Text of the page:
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Idiopathic myelofibrosis is a serious medical condition that adversely affects bone marrow formation. Individuals with this condition often experience a variety of symptoms that compromise their immune system, respiratory system and organ function. Often developing in late adulthood, treatment for idiopathic myelofibrosis is dependent on symptom presentation and severity. Complications associated with this condition may include liver failure and leukemia.
The manifestation of idiopathic myelofibrosis presents with the development of scar tissue in place of bone marrow due to an acquired hematopoietic stem cell mutation. Red blood cell production normally takes place within the bone marrow during a process known as hematopoiesis. In the presence of this type of mutation, as occurs within the hematopoietic stem cells, blood cell production becomes unbalanced and scar tissue develops as a reaction to the disruption of proper bone marrow function. Though there is no known, single cause for the development of this kind of hematopoietic stem cell mutation, it has been suggested that exposure to certain environmental toxins, such as benzene, may contribute to symptom onset.
Myelofibrosis is generally detected during the administration of bloodwork, such as a complete blood and platelet count. A blood draw is generally utilized to evaluate the condition and the numbers of red and white blood cell levels, hemoglobin levels, and the number of blood platelets. In the presence of abdominal distention, additional imaging testing may be performed to evaluate the condition and functionality of the liver. A diagnosis of idiopathic myelofibrosis is generally confirmed with the administration of a bone marrow biopsy.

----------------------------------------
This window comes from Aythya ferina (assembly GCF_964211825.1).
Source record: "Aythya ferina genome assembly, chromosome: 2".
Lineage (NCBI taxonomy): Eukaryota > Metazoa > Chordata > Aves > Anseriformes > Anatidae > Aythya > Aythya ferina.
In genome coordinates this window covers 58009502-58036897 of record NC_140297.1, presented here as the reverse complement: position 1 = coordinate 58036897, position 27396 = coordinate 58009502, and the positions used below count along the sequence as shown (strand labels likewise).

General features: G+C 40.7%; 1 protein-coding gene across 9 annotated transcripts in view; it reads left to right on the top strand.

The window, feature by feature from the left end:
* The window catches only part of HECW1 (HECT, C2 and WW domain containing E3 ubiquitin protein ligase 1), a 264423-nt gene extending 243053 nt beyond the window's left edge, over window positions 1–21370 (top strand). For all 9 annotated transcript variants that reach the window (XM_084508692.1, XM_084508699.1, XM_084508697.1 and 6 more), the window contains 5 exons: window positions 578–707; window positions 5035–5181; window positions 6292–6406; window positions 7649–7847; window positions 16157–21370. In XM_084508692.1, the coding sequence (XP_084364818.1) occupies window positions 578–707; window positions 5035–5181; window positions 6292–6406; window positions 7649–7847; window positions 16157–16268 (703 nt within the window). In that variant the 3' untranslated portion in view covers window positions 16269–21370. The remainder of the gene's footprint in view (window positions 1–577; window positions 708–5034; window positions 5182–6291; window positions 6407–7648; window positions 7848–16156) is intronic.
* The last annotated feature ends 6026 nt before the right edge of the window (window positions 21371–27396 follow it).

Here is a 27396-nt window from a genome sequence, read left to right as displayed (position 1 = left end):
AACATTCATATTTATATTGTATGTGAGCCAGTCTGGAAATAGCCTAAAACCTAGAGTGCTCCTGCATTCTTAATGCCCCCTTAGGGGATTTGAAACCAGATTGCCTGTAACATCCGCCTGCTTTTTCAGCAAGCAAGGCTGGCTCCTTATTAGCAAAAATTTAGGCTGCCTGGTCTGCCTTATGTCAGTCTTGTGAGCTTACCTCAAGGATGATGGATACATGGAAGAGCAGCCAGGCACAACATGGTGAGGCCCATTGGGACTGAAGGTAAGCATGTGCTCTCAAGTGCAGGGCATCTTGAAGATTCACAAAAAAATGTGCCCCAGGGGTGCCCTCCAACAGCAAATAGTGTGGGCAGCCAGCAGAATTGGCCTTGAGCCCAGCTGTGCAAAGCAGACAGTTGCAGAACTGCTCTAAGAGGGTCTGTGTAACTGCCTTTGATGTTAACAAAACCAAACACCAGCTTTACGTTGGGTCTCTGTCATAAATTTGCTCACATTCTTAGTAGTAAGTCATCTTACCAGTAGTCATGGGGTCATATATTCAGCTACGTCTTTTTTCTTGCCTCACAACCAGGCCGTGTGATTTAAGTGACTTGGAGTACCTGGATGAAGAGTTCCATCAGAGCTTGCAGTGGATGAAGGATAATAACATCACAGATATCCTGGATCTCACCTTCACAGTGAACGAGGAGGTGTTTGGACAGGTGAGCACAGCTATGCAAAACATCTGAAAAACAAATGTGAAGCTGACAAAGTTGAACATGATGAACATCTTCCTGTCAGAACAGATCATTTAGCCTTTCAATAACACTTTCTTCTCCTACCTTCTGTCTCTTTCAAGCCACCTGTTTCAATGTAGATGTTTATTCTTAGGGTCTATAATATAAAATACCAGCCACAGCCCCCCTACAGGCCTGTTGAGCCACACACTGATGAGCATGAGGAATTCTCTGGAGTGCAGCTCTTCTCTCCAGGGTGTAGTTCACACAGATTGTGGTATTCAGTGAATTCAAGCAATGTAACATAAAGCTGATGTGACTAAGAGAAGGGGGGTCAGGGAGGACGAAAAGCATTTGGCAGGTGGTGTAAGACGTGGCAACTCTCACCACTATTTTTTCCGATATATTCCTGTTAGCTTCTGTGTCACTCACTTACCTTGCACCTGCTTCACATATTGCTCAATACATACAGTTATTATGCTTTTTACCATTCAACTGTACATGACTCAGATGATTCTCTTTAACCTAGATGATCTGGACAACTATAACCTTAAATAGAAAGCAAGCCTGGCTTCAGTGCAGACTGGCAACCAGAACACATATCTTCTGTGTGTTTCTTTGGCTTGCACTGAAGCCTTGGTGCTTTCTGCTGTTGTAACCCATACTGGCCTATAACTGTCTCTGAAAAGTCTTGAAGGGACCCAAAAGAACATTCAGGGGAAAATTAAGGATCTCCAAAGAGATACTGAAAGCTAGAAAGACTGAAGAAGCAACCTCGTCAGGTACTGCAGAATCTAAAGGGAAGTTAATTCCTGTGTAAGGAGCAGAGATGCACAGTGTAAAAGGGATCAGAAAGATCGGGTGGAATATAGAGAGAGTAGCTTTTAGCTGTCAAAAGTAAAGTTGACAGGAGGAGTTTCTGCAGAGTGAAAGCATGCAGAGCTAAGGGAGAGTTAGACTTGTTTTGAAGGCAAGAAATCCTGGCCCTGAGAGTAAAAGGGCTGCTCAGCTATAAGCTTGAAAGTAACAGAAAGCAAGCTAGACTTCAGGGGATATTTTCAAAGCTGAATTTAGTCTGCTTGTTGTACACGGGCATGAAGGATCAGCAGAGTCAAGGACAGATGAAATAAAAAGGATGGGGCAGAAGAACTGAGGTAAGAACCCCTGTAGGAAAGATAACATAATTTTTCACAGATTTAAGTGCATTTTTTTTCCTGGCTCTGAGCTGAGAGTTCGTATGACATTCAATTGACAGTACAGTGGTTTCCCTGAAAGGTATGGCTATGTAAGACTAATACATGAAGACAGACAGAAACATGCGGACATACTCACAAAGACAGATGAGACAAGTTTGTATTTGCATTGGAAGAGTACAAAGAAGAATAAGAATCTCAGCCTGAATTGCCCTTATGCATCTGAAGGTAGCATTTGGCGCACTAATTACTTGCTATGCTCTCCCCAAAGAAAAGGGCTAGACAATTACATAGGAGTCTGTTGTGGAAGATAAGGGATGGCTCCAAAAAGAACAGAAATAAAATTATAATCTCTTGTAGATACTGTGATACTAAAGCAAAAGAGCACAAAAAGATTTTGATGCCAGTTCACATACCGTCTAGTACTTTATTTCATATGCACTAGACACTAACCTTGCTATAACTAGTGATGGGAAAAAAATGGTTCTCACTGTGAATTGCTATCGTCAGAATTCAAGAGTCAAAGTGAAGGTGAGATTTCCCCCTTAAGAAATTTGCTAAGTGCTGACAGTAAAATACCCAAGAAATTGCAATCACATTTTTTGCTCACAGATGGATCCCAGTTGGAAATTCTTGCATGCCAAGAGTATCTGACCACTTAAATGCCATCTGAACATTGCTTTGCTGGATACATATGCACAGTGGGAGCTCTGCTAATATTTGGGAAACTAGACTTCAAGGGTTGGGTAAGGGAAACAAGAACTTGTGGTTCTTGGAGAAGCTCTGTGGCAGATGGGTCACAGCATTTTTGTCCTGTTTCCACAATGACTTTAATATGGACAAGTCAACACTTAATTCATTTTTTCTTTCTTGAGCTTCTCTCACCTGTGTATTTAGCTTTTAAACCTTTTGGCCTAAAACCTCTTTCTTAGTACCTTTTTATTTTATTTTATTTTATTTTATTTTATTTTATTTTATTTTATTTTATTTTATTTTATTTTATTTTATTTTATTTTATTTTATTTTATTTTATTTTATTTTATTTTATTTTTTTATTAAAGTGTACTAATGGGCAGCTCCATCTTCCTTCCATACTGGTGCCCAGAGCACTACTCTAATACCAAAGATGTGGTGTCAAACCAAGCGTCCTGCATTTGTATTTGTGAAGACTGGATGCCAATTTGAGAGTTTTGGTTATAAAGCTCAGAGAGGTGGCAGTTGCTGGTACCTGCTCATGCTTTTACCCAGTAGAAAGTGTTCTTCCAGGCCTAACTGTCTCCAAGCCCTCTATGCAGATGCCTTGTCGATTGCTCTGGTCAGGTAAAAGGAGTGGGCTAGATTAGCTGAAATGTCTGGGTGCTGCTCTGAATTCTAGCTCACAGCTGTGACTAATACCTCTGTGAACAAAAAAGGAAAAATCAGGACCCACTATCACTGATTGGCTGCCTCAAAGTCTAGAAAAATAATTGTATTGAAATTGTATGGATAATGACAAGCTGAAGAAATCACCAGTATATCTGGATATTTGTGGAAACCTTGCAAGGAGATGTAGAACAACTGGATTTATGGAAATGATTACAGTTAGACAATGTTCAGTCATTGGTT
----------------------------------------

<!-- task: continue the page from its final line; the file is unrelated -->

As an acquired condition, idiopathic myelofibrosis generally takes years to develop before symptoms manifest. Presenting in the later years of adulthood, generally in those 50 years of age and older, idiopathic myelofibrosis can induce a variety of signs and symptoms that appear and progress gradually. Frequently, individuals may notice that they start to bruise more easily and may feel fatigued with little to no exertion. It is not uncommon for people with this condition to experience shortness of breath that occurs without an obvious trigger, bone discomfort, and night sweats.
Individuals who receive a diagnosis of idiopathic myelofibrosis may develop a variety of complications depending on the severity and progression of their condition. Due to the effect idiopathic myelofibrosis has on the immune system and waste production, some may develop an increased susceptibility to infection or secondary conditions, such as gout or tumors. Additional complications may include acute leukemia, joint inflammation, vein rupture, and portal hypertension which may impair proper liver function.
Asymptomatic individuals, meaning those who are not experiencing any symptoms, often do not receive treatment until the disease progresses and symptoms start to manifest. Most symptomatic individuals receive treatment based on the type and severity of their symptoms. Those who develop anemia may receive periodic blood transfusions or drug therapy to increase their blood and platelet counts. In the presence of certain complications, such as spleen enlargement, drug therapies may be administered or surgery performed to remove the inflamed organ to prevent further complications.